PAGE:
Course Time and Dates:
WEDNESDAYS 1:00 p.m. to 3:00 p.m. Jan. 28, Feb. 4, 11, 18, 25, March 4, 11, 25, April 1, 8, 2015
Dorothy Rubel Room
Professor: Charles Tatum

The short story has held a prominent place in Latin American literature for at least 200 years, but it is only within the past few decades that it has become widely known in translation. The course will use the short story as a vehicle to introduce some of Latin America’s best-known writers, including Nobel Laureates Miguel Angel Asturias (Guatemala), Gabriel García Márquez (Colombia), and Mario Vargas Llosa (Peru), as well as Jorge.Luis Borges (Argentina) and Isabel Allende (Chile and the U.S.). The course will draw on their short stories...

Course Time and Dates:
WEDNESDAYS 9:00 a.m. to 12:00 p.m. Jan. 28, Feb. 4, 11, 18, 25, March 4, 11, 25, April 1, 8, 2015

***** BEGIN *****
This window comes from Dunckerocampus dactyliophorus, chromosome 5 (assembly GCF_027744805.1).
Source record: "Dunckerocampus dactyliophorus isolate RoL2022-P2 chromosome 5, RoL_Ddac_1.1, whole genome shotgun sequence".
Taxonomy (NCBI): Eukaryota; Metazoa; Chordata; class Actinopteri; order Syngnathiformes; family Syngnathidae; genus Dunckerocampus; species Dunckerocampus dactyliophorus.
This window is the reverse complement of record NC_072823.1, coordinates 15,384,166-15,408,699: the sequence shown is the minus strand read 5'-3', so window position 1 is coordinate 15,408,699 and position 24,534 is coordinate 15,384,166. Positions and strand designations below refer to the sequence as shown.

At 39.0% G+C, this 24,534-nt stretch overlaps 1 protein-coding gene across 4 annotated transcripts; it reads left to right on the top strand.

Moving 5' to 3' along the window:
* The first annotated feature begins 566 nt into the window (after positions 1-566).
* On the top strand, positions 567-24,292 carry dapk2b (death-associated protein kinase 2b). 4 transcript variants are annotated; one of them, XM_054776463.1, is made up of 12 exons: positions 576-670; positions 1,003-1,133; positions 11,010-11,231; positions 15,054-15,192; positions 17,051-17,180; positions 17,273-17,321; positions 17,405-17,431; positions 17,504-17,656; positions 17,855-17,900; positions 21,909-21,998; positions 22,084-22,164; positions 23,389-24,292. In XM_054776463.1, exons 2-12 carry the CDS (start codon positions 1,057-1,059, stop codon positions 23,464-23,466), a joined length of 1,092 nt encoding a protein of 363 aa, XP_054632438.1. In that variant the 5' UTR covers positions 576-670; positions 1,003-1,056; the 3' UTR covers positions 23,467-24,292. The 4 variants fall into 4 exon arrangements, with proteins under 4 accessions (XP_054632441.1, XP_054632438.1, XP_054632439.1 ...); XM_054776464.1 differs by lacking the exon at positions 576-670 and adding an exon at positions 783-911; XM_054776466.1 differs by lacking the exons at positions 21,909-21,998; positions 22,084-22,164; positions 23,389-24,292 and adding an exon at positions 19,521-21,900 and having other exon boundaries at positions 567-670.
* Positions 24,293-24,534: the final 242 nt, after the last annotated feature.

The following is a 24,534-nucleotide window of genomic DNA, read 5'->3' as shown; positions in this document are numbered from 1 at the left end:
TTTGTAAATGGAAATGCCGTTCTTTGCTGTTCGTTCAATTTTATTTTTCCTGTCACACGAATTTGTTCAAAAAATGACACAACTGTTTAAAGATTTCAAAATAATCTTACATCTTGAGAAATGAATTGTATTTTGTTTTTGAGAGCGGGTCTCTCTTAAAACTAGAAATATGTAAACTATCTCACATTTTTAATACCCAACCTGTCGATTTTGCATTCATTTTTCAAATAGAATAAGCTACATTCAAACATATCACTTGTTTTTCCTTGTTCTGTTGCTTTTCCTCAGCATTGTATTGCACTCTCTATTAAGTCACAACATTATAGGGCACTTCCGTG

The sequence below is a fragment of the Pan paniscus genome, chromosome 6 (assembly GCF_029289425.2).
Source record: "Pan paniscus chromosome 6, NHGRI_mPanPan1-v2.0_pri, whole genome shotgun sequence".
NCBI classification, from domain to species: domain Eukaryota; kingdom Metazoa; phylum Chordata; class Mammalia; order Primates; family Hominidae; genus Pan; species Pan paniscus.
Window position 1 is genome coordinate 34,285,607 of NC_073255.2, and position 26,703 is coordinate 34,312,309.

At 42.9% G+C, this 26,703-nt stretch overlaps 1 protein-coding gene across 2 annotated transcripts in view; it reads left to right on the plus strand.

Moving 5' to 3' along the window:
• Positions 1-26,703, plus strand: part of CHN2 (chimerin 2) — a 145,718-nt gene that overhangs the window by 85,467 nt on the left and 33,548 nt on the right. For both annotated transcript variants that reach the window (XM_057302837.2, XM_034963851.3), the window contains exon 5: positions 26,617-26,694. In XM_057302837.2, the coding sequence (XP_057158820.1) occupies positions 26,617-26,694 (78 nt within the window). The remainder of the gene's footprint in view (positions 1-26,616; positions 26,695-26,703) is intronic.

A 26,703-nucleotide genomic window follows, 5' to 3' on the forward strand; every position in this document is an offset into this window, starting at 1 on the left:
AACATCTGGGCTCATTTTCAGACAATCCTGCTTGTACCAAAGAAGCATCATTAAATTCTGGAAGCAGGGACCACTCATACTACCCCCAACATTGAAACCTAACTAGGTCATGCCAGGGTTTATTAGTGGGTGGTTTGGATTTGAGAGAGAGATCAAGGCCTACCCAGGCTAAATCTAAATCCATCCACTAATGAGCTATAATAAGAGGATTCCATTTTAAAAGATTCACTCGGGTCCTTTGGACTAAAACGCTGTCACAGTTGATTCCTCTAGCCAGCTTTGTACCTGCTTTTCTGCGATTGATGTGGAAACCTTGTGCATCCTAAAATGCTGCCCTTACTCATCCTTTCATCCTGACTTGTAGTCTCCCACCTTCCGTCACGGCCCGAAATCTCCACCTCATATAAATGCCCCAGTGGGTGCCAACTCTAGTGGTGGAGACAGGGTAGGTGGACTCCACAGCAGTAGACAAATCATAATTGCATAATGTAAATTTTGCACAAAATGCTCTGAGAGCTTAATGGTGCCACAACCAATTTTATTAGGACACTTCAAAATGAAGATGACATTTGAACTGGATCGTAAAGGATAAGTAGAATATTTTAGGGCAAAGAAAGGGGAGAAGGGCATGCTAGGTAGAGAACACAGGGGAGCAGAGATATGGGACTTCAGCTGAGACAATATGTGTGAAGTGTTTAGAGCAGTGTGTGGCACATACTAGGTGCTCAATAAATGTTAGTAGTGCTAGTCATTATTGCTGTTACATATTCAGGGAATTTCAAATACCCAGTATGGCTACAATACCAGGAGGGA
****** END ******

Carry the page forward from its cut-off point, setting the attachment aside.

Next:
Dorothy Rubel Room
Professor: Mary Beth Haralovich

The “scandalous female genre” has long had box-office value and cultural presence. This seminar explores the history of such women in films. We will first discuss genre conventions: how film style and storytelling present and comment on scandalous behavior. We then will explore how film-industry conditions permit and encourage portraying scandalous females. Each week we will engage a key question of interpretation: whether the character’s scandalous behavior is shameful, or whether it reveals and critiques gender norms and social-cultural...

Course Time and Dates:
TUESDAYS 1:00 p.m. to 3:00 p.m. Jan. 27, Feb. 3, 10, 17, 24, March 3, 10, 24, 31, April 7, 2015
Dorothy Rubel Room
Professor: Bella Vivante